Laura Lippman is one of the Literary Sojourn authors for 2012. Her new novel is the story of Heloise, a suburban madame. Heloise could be your neighbor. By all appearances she has a successful career and is raising a well rounded young son. However her checkered past is beginning to catch up with her. This is a page-turner seeking to answer the question of how far a mother will go to protect herself and her son. Lippman gives us characters we care about and a story we can't put down.
This book has already been a staff pick by Kim Brack but I wanted to second her excellent choice. Gillian Flynn has crafted an excellent thriller. It is a thriller about a marriage with many unexpected twists. I loved it.
Top chef, Marcus Samuelsson shares his story from his birth in Ethiopia to his new family in Sweden and finally to to his wildly successful restaurant in Harlem, New York. If you are a foodie you will enjoy this rising superstar’s story. If you love interesting memoirs this is a book for you.
The earth’s rotation has mysteriously slowed and the days are getting longer. The effects of this change on the planet is told through the eyes of 12 year old Julia. We experience this superb novel through her eyes as she comes to terms with her own struggles with the end of adolescence and on a larger sense she must also deal with the ever changing struggle of the world as everything changes. Excellent reading.
The body of a young girl turns up brutally murdered along a towpath in Bath, England. Zoe Benedict, the local police detective leads the investigation which opens her own family wounds and will lead to dark unexpected places. “Hanging Hill” is the novel to follow a win for the 2012 Edgar Award for the Best Novel “Gone” by Mo Hayder. An author masterful at frighteningly real suspense. The books by Mo Hayder should not be missed.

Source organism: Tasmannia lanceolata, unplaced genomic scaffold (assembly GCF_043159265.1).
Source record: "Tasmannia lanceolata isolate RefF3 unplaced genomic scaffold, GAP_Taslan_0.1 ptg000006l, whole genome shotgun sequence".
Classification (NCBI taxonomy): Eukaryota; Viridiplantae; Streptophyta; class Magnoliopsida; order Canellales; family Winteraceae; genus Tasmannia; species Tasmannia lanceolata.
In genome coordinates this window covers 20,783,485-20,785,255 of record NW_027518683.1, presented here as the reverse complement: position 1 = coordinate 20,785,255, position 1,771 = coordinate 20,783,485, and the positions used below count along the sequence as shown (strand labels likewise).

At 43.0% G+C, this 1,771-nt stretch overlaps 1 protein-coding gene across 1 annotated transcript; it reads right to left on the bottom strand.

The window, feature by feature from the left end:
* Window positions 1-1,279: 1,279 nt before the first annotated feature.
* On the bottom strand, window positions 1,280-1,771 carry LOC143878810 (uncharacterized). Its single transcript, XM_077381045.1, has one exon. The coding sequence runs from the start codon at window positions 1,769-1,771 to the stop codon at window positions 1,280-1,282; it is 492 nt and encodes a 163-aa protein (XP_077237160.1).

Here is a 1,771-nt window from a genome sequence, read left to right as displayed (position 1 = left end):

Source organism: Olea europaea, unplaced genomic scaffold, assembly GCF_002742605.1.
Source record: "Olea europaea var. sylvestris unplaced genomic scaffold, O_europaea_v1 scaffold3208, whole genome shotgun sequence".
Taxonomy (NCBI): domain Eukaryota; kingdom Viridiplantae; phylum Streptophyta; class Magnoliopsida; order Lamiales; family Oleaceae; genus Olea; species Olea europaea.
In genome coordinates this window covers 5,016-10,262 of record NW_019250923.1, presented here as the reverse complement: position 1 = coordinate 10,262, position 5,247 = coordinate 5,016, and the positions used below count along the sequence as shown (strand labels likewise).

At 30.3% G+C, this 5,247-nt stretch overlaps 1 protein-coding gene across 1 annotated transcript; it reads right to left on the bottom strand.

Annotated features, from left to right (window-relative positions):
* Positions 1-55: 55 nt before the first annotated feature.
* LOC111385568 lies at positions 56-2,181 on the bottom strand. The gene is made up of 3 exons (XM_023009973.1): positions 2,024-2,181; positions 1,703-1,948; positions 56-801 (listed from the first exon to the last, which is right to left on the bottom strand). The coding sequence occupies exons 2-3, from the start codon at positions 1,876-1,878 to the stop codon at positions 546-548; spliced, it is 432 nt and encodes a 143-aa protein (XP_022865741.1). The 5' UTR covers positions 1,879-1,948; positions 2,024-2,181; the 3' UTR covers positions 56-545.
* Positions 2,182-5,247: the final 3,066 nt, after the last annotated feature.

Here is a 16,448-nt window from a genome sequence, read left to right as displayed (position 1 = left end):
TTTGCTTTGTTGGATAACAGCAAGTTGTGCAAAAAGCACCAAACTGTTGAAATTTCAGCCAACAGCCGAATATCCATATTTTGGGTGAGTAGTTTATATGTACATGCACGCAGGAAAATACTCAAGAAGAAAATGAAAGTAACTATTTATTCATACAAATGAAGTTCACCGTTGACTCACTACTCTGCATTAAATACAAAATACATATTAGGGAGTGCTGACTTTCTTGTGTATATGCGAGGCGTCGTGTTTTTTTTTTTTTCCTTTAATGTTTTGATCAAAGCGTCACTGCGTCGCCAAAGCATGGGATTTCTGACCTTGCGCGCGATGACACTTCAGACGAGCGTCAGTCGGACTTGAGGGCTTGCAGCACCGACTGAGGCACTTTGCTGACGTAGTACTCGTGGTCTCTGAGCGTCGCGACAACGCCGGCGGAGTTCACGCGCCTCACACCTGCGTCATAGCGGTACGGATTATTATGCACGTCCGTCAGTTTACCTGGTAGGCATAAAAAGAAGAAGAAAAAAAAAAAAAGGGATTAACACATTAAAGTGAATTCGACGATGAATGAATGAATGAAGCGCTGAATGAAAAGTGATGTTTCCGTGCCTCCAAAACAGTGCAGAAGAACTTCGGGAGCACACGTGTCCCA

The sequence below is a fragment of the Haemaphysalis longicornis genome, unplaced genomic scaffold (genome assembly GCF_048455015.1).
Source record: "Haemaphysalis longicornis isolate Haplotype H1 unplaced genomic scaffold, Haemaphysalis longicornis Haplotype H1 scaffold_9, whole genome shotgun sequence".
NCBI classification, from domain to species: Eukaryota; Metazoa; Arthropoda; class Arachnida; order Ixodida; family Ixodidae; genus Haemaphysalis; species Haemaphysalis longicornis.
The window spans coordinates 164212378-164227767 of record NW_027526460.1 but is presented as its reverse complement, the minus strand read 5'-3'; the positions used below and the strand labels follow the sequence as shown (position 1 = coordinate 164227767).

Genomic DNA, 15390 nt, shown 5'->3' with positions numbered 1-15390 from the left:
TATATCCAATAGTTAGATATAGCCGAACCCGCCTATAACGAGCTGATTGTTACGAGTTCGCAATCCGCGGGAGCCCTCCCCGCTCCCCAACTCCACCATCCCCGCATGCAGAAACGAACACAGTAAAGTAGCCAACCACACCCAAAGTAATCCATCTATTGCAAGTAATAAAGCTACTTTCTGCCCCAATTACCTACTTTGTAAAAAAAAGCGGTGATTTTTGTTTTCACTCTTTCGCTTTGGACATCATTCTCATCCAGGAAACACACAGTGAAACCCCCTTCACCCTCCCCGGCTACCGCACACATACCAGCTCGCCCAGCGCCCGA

“The Lola Quartet” is the story of five friends. A girlfriend of a member of the quartet sails a paper airplane on stage during the last concert with the words, “I’m sorry” written on it. She then leaves town and is mostly forgotten by him. Years later Gavin Sasaki’s life is unraveling and those words begin to haunt him. He returns to his hometown to finally put an end to the mystery. This tantalizing novel explores lives where seemingly innocent actions have lifetime consequences for all involved.
Kate Moore and her family have moved to Luxembourg for her husband’s job. Kate is settling into ne wrole of stay-at-home mother in a foreign country. It is a role far different from the secret spy job she left in Washington. Suddenly the new friends and even her husband begin to raise suspicions to Kate about the new life in Europe. Is it just Kate suspicious nature or are things not quite what she expected? The Expats is a very gripping read about marriage, family and the spy game.
This is a book for all women. Anna Quindlen summarizes her life from a very young woman to a woman facing her sixties. She celebrates her life in all the many phases, the ups and the downs. Through her experiences we can begin to understand how our own lives are not so different and it is how we choose to handle them that makes us grow towards a comfortable age.